Figure 2: Diagrams for WIMP–nucleon interactions in ChEFT. Solid (dashed) lines denote nucleons (pions) and crosses the coupling to the WIMP current. Diagram represents a leading one-body term, a radius correction, and a two-body current.

Apart from the one-body operators and the momentum corrections as summarized in Secs. III.2 and III.3, there are two-body currents at the same order in ChEFT, see Fig. 2. The corresponding NR amplitudes take the form

(38)

where and are defined in Eq. (III.2), and denote the spin and isospin Pauli matrices of nucleon , respectively, and . Diagrammatically, these amplitudes represent the coupling of the WIMP to the pion in flight via a scalar current and by means of the QCD trace anomaly . The other two-body currents identified in Ref. Hoferichter:2015ipa () in general involve isospin operators as well as spin structures that, after summing over spins, make the diagrams vanish. The only remaining contribution is the exchange diagram from the axial-vector–vector channel, whose isospin structure becomes , only allowing for an isovector coherent enhancement suppressed by with respect to the scalar two-body current. In addition, this two-body current is linear in and does not interfere with  Fitzpatrick:2012ix (). Other contributions such as the vector–vector two-body current also show isovector coherent enhancement only, and are further suppressed in the ChEFT expansion Hoferichter:2015ipa (). For these reasons, we restrict our analysis to the contributions given by Eq. (III.4). It is the presence of the term in the relation between quark-mass and trace-anomaly couplings that necessitates the definition of two structure factors: for a constant term, the contribution could be absorbed into a redefinition of , similarly to in the case of the nucleon coupling [see Eqs. (14) and (III.2)].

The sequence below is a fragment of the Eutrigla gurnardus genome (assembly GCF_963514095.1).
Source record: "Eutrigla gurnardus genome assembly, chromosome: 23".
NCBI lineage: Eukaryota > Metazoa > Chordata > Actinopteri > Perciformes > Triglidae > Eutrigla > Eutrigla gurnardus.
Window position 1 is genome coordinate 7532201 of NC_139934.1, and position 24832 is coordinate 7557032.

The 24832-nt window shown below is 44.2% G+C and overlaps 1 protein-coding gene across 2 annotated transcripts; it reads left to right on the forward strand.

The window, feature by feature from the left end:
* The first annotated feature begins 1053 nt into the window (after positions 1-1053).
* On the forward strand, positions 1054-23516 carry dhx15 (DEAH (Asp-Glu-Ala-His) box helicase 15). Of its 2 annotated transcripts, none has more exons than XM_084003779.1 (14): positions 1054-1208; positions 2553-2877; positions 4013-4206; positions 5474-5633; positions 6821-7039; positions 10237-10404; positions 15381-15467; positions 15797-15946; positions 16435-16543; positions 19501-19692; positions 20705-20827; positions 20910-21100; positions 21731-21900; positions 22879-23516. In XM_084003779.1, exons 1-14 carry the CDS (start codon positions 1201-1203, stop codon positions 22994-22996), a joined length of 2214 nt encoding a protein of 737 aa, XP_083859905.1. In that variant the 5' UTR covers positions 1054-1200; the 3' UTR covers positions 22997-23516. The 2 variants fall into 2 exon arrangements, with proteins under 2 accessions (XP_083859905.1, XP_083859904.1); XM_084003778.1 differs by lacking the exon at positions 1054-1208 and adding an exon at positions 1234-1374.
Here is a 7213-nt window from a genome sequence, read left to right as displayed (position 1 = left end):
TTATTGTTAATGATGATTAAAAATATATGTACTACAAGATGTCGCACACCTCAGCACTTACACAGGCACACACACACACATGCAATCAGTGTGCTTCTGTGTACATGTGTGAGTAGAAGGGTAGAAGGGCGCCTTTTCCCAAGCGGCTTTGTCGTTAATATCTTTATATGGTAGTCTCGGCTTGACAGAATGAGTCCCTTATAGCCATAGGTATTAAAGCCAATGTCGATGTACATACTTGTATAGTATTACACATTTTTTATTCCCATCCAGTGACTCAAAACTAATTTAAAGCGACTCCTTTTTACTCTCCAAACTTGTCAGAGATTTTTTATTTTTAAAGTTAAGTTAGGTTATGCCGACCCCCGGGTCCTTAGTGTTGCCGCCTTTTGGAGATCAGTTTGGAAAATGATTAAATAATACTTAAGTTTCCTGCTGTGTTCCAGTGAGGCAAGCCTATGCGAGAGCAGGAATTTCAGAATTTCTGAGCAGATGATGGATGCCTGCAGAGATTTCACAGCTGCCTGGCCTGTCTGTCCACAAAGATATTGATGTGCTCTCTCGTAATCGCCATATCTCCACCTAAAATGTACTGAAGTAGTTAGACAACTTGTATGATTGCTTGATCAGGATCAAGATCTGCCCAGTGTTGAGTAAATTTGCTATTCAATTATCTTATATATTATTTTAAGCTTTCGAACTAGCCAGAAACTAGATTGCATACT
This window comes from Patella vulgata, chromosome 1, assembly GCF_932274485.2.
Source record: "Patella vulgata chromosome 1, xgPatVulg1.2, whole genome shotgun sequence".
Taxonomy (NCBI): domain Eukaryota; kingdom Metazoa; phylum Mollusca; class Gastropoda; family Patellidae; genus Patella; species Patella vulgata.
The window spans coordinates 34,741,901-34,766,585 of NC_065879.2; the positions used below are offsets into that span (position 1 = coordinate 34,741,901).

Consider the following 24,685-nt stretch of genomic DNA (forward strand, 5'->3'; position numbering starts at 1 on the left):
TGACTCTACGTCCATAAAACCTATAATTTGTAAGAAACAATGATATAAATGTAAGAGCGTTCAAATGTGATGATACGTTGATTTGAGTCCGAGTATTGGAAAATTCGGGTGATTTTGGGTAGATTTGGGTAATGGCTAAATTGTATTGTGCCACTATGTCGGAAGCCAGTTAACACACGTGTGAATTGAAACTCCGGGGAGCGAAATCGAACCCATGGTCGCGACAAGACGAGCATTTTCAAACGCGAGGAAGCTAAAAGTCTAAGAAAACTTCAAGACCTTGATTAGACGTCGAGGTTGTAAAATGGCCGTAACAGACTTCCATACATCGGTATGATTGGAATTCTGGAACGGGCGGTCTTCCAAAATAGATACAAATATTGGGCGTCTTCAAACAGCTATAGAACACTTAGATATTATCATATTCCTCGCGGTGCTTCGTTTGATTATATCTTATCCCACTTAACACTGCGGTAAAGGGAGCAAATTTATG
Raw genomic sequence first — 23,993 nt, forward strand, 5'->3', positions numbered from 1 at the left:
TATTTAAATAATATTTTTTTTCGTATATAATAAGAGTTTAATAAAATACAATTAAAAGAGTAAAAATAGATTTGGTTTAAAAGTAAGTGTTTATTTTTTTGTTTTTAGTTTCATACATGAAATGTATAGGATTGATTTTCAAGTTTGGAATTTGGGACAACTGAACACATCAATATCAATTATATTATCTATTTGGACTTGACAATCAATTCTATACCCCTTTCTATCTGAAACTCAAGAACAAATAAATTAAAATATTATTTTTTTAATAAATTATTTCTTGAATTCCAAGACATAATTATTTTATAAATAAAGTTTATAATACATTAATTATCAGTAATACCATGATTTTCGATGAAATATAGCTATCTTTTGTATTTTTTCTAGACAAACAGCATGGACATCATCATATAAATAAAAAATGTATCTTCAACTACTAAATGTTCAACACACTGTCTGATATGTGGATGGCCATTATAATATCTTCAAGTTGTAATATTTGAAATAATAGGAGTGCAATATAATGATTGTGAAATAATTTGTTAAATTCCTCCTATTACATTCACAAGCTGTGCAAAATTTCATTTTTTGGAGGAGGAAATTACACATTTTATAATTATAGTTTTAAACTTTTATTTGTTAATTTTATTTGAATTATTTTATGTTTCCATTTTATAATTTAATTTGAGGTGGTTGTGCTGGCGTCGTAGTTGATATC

In this context, several comments on the role of two-body operators are in order. First, the hierarchy of diagrams shown in Fig. 2 assumes the ChEFT counting originally proposed by Weinberg Weinberg:1990rz (); Weinberg:1991um (). In this counting, the coupling of the scalar current to contact operators is suppressed by two orders in the chiral expansion. Due to the limitations of Weinberg counting, this suppression might be less pronounced in practice, as indicated, e.g., by KSW counting Kaplan:1998tg (); Kaplan:1998we () or by general arguments related to the short-range behavior of nucleon–nucleon wave functions Valderrama:2014vra (). The role of such contact operators at heavy pion masses has been studied in Ref. Beane:2013kca () using lattice QCD, and calculations at or close to the physical pion mass would allow for a check of the ChEFT counting employed here.